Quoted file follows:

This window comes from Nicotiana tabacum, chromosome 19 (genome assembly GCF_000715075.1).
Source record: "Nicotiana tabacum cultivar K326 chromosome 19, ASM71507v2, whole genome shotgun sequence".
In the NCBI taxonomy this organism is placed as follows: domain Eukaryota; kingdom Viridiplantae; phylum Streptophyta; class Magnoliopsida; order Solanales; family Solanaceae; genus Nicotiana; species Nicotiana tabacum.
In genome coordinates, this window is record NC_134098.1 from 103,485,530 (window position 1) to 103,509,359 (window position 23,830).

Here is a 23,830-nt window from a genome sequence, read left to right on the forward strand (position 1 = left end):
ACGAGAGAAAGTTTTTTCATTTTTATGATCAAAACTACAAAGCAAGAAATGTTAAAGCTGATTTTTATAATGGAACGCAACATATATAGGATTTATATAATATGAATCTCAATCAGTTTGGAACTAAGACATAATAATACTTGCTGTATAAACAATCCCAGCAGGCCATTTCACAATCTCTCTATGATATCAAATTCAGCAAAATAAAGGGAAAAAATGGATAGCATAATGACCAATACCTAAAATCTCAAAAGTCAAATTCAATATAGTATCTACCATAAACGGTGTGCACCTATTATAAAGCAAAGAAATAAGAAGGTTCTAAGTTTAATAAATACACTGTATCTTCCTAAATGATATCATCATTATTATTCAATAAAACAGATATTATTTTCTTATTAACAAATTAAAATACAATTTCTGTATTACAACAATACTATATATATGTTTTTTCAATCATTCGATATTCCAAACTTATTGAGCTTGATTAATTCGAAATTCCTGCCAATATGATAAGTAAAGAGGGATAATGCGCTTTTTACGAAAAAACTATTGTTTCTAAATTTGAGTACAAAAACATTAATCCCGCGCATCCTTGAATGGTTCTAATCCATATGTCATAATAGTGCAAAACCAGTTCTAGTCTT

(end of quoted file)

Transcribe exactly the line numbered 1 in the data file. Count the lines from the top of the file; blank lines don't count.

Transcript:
This window comes from Nicotiana tabacum, chromosome 19 (genome assembly GCF_000715075.1).